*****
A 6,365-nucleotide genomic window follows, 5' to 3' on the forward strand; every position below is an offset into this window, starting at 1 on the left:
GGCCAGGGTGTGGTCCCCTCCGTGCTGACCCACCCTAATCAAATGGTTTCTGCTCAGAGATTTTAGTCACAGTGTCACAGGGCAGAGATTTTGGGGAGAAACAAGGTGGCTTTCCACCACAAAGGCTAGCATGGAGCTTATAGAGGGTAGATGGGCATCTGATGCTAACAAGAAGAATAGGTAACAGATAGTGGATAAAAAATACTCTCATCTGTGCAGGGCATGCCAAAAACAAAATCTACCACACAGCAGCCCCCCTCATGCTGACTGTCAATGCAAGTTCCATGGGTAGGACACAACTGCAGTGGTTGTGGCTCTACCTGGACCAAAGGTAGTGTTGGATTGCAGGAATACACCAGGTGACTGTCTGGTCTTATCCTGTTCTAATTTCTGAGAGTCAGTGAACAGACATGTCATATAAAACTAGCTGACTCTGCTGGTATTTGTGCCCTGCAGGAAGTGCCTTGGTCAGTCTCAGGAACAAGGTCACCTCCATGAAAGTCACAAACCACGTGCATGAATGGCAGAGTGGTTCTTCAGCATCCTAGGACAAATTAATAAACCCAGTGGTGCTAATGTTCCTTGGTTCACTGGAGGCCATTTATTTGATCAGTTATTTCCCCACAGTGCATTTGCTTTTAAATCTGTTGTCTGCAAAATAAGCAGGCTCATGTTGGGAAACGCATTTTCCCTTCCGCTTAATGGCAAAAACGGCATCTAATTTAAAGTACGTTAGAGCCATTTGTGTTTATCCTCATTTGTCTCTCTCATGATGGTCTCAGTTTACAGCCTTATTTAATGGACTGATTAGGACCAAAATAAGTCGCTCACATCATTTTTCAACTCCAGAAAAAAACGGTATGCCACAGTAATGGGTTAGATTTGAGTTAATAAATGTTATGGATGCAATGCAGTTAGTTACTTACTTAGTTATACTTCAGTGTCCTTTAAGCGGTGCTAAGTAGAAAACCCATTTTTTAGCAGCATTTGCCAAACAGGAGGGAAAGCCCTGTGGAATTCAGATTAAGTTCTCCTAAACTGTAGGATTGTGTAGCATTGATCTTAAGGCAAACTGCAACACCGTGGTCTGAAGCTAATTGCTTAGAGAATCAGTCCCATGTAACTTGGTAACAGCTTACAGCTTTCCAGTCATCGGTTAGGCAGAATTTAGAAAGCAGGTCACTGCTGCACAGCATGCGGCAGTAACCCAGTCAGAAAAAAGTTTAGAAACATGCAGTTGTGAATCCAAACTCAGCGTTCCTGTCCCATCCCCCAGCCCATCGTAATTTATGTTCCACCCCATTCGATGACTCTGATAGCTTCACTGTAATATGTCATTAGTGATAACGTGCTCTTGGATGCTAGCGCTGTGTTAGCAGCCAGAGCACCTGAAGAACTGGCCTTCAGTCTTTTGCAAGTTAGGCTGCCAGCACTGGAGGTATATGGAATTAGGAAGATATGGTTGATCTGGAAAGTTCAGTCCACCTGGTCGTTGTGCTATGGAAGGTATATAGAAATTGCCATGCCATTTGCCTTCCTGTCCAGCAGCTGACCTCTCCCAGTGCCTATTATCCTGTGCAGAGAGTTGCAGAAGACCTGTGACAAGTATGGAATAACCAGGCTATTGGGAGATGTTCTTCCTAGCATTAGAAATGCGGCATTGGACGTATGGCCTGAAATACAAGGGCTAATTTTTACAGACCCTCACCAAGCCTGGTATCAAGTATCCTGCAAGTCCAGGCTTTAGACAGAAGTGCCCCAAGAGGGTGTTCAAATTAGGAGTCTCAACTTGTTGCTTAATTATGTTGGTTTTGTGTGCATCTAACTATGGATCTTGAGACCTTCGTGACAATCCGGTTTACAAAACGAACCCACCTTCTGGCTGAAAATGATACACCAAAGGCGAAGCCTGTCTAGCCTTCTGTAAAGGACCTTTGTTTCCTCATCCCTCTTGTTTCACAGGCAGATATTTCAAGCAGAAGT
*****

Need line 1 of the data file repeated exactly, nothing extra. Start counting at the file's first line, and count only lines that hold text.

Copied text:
A 6,365-nucleotide genomic window follows, 5' to 3' on the forward strand; every position below is an offset into this window, starting at 1 on the left: